In pictures: How 10 world cities reacted to last week's Paris attacks

London's national gallery lit up with the French Tricolore flag. Image: Getty.

In the wake of the attacks last week on Paris-based satirical magazine Charlie Hebdo and a Jewish supermarket, a million Parisians took to the streets this weekend. They were joined by over 50 world leaders in a "Unity March": a show of unity in defiance of the attackers, a defence of free speech and an act of solidarity with the 17 victims and their families.  

Photos taken from above show the sheer volume of supporters in the Place de Republique and surrounding streets:

Demonstrations weren't limited to Paris, however. In cities around world, people showed their solidarity, through everything from marches to light shows – in some cases, despite difficult or threatening circumstances. Here's a selection.  


London landmarks, including the National Gallery and Tower Bridge, were lit up with the three colours of France's national flag on Sunday night (11 January). 

During the day on Sunday, thousands gathered in Trafalgar square to show their support.


Around 100 journalists took part in a rally down one of the Turkish capital's main roads on Sunday, chanting "We are all Charlie". 

However, the march attracted criticism, and even violence, from several passersby who stood in favour of the attacks. According to the Washington Postone man approached the group shouting "Muslim blood is being shed!"

The man in the picture below was arrested by a plain-clothes police officer as he tried to attack a journalist during the rally:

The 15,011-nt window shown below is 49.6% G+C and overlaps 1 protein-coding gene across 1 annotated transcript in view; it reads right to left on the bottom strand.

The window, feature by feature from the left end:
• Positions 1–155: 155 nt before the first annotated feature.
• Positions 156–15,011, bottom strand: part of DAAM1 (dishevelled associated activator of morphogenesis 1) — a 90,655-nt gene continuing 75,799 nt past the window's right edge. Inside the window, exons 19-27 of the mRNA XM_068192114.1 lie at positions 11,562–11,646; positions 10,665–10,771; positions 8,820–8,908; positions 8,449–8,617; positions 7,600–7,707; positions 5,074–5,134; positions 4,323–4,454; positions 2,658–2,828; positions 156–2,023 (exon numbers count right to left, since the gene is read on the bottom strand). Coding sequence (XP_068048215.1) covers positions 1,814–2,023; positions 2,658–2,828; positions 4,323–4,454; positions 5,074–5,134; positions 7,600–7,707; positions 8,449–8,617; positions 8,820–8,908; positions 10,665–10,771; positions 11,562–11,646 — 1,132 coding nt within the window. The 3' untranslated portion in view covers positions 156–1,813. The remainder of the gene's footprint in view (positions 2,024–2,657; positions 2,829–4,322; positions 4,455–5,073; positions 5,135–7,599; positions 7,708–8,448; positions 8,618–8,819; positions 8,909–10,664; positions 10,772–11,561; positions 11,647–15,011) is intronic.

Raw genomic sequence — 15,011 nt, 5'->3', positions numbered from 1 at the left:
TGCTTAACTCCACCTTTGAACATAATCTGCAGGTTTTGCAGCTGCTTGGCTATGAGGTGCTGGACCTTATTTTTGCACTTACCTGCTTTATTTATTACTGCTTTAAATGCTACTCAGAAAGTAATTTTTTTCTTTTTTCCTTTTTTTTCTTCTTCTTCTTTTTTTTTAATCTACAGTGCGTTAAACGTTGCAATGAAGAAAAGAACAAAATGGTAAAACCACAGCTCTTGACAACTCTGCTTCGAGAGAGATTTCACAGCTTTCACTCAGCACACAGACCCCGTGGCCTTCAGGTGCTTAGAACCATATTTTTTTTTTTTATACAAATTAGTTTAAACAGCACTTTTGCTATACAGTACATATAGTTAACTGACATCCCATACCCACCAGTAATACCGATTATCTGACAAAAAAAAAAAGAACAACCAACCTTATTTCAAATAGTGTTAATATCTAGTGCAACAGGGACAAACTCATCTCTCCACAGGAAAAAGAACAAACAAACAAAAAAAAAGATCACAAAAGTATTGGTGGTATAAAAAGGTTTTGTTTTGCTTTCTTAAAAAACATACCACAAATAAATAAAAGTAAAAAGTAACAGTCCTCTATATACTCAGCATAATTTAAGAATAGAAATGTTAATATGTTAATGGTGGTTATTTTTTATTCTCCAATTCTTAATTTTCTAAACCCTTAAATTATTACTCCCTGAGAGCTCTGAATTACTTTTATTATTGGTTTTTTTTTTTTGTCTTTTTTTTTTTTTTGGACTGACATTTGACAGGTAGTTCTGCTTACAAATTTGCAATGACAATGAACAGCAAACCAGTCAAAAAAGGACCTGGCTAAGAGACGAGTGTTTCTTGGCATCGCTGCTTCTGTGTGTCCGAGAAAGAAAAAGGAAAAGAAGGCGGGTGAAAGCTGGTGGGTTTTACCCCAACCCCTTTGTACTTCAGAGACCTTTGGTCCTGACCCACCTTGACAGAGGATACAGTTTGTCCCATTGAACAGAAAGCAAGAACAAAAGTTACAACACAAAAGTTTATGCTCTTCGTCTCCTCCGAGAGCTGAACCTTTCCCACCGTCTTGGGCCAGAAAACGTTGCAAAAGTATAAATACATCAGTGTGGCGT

New York 

The Empire State building's exterior light system was shut off for five minutes at 8pm on Sunday, and the tower's tip showed the three colours of the French Tricolore flag.

On Saturday, a gathering was also held in Washington Square Park for French expats and their friends and supporters. The assembled crowd included Christine Lagarde, head of the International Monetary Fund. 


Egyptian journalists protested against the attacks outside Egypt's syndicate of journalists on Sunday. They raised their pens, and held a banner which read: " 'The Egyptian journalists syndicate condemn the attack on journalists and denounce all forms of terrorism."

In Egypt, the attackers' targeting of the free press holds extra potency: journalists were regularly imprisoned under the rule of President Morsi, and three Al-Jazeera journalists are currently imprisoned under the direction of president Abdel Fattah Al-Sisi. Reporters Without Borders released a statement saying it was "appalled" that Al-Sisi attended the Unity march in Paris, considering his treatment of journalists in Egypt. 


An 18,000-strong vigil was held in central Berlin to remember the victims. This resident holds a sign reading: "Against Hate and Intolerance and for Freedom and Humour".


The French embassy held a memorial for the victims on Sunday, and its flag flew at half mast. 

However, the Wall Street Journal reported last week that a gathering of journalists at the Foreign Correspondents Club on Thursday, the day of attacks, was monitored by around eight police officers, both plain-clothes and uniformed. Looks like demonstrations in defence of free speech aren't quite to the Chinese government's taste.


In Abidjan, economic capital of Ivory Coast, supporters gathered around the French Embassy and hung messages of support on its fences. The country was once a French colony (it became independent in 1960), but it still retains close ties with France. 


Several artists created sand sculptures commemorating the victims on the city's Juhu beach. Here's one of them, surrounded by students:


Reporters Without Borders held a demonstration for "peace and respect" in the Swedish city on Sunday, despite freezing temperatures and snow.

Images: Getty.



A new wave of remote workers could bring lasting change to pricey rental markets

There’s a wide world of speculation about the long-lasting changes to real estate caused by the coronavirus. (Valery Hache/AFP via Getty Images)